Remembering that our current build costs half as much as its predecessor, it only really needs to perform half as well to achieve equal value. We’re hoping for something a lot better than that though, and some of what we're looking for is demonstrated right out of the gate in 3DMark.
In our first synthetic test, the old build costs nearly 100% more, yet performs only 60% better.
PCMark leans heavily on storage testing. Because we're using the same SSD from Mushkin that we selected last quarter, both systems fall into the same performance range. The former $2,000 build is the fancy house next door to the $1,000 configuration in this test.
Ten percent of our value score is storage-based, and those calculations reference the three PCMark tests that we believe are most appropriate. Using the same drive for both systems once again gives our little PC a big value boost.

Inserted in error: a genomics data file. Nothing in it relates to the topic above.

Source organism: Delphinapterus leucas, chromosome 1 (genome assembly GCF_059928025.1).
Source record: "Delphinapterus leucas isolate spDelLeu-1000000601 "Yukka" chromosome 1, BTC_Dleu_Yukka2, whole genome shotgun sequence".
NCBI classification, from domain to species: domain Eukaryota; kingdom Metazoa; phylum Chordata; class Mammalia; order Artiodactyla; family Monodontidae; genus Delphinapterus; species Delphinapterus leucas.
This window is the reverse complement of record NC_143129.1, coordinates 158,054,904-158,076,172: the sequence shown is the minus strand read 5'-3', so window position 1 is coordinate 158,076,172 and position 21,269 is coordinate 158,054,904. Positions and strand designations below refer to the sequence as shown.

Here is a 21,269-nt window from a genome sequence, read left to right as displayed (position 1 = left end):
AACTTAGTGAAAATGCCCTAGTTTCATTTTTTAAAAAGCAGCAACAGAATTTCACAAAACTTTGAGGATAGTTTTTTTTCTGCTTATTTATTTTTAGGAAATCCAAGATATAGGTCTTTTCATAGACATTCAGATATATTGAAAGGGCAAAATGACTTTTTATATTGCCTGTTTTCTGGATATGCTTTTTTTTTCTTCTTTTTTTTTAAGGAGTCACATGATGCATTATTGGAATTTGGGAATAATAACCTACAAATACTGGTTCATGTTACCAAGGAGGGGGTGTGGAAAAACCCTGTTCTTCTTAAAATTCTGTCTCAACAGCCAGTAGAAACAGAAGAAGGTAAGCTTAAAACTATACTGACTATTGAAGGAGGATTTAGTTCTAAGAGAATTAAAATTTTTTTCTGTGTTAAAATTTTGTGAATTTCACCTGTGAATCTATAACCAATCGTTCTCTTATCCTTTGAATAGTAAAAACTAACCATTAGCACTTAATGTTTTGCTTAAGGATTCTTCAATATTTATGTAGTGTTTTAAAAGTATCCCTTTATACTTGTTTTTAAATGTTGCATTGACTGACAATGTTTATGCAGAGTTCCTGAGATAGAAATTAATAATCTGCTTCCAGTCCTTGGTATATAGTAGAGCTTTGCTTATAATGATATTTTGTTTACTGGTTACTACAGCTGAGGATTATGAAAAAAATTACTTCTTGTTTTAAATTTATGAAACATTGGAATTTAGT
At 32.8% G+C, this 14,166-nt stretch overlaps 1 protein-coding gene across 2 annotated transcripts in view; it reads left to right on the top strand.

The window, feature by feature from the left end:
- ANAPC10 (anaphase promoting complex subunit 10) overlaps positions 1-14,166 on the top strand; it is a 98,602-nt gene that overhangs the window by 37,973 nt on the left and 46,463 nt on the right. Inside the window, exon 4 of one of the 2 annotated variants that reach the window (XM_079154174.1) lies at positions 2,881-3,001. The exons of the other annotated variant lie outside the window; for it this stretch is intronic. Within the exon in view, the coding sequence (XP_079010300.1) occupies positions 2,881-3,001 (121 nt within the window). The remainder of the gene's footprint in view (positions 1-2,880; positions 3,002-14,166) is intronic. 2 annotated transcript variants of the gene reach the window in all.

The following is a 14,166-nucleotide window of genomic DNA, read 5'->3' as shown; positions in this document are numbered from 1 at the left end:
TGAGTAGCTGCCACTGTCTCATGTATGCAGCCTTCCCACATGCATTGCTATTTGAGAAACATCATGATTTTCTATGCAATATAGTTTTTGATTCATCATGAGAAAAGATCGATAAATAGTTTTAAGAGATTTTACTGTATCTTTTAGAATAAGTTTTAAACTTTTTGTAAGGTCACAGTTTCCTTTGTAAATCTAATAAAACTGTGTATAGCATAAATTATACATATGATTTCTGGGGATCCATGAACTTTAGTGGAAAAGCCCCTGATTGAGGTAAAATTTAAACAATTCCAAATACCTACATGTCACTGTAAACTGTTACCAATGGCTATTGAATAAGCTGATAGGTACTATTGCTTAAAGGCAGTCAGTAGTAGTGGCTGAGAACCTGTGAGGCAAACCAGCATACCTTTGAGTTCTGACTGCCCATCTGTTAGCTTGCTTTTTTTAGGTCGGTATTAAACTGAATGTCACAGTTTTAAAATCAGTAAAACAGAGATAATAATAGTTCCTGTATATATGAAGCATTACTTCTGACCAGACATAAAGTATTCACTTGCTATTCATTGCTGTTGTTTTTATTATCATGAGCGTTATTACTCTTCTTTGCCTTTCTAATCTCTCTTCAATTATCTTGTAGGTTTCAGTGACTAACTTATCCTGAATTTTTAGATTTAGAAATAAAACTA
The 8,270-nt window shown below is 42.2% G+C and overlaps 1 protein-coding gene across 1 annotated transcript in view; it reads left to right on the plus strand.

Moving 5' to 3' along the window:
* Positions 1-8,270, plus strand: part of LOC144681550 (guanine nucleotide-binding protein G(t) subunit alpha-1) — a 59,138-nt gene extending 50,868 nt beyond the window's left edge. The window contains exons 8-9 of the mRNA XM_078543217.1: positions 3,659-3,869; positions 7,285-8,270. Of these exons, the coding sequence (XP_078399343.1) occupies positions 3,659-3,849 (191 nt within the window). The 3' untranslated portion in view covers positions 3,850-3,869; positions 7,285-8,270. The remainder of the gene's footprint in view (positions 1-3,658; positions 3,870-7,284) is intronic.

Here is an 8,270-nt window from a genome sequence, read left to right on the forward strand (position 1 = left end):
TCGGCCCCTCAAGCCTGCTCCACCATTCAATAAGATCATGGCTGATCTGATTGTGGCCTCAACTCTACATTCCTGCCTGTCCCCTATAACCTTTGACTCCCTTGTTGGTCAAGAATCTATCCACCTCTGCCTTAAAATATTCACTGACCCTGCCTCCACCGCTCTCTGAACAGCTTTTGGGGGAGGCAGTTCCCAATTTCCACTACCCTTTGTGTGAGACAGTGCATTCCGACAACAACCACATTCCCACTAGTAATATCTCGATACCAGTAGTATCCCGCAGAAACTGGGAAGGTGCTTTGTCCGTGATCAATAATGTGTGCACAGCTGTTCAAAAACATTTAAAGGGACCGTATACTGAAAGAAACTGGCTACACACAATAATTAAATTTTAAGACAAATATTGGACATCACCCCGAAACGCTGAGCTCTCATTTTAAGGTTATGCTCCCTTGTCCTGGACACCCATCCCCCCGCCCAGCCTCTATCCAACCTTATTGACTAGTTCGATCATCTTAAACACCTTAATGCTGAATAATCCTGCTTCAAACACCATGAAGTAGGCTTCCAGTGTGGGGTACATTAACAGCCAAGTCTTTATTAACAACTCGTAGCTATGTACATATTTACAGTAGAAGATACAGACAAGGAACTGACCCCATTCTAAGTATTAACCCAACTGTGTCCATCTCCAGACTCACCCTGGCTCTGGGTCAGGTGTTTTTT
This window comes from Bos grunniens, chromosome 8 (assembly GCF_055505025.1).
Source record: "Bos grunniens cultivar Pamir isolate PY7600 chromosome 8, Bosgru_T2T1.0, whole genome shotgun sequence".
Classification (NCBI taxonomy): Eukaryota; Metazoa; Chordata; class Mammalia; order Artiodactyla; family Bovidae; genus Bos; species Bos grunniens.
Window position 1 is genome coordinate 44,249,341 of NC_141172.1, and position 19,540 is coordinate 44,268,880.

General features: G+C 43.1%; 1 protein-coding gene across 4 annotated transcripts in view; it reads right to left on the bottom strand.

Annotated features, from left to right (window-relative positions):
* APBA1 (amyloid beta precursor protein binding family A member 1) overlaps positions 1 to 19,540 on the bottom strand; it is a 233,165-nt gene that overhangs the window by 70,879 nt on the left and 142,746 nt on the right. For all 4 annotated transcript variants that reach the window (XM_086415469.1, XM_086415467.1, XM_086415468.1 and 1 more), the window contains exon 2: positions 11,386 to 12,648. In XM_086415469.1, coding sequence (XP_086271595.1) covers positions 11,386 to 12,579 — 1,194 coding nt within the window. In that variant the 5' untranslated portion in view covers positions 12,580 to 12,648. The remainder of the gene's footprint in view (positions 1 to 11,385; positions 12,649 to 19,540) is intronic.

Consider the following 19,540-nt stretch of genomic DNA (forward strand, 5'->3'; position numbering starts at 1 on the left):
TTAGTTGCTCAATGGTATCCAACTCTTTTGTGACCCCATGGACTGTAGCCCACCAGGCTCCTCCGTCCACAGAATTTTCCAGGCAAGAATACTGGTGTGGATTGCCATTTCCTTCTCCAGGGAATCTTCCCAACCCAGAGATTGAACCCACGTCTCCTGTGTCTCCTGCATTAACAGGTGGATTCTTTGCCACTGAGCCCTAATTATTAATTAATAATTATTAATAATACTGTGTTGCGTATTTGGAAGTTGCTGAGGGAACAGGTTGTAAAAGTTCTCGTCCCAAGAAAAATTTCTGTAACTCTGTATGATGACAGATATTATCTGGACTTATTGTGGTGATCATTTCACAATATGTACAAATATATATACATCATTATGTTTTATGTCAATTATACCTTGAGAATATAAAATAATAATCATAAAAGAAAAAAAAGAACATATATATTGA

- Can $1,000 Buy A High-End PC?
- Graphics, CPU, And Motherboard
- DRAM, Storage, And Optical Drive
- Case, Power, And CPU Cooling
- Hardware Installation
- Test Settings And Benchmarks
- Results: 3DMark And PCMark
- Results: SiSoftware Sandra
- Results: Battlefield 3 And F1 2012
- Results: The Elder Scrolls V: Skyrim And StarCraft II
- Results: Audio And Video Encoding
- Results: Adobe Creative Suite
- Results: Productivity
- Results: File Compression
- Power, Heat, And Efficiency
- Could We Have A Value Winner At $1,000?